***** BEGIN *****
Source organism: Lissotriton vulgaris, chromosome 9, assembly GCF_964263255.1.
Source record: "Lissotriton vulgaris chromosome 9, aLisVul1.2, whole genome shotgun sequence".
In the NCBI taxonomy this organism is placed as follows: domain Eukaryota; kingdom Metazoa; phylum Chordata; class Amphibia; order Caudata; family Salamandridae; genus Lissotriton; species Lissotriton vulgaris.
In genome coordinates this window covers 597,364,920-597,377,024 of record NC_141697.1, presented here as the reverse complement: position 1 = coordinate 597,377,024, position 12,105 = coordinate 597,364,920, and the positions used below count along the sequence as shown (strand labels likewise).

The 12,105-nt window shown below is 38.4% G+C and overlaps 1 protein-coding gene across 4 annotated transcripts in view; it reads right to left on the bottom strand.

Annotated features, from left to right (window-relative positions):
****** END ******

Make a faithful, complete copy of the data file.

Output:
Source organism: Lissotriton vulgaris, chromosome 9, assembly GCF_964263255.1.
Source record: "Lissotriton vulgaris chromosome 9, aLisVul1.2, whole genome shotgun sequence".
In the NCBI taxonomy this organism is placed as follows: domain Eukaryota; kingdom Metazoa; phylum Chordata; class Amphibia; order Caudata; family Salamandridae; genus Lissotriton; species Lissotriton vulgaris.
In genome coordinates this window covers 597,364,920-597,377,024 of record NC_141697.1, presented here as the reverse complement: position 1 = coordinate 597,377,024, position 12,105 = coordinate 597,364,920, and the positions used below count along the sequence as shown (strand labels likewise).

The 12,105-nt window shown below is 38.4% G+C and overlaps 1 protein-coding gene across 4 annotated transcripts in view; it reads right to left on the bottom strand.

Annotated features, from left to right (window-relative positions):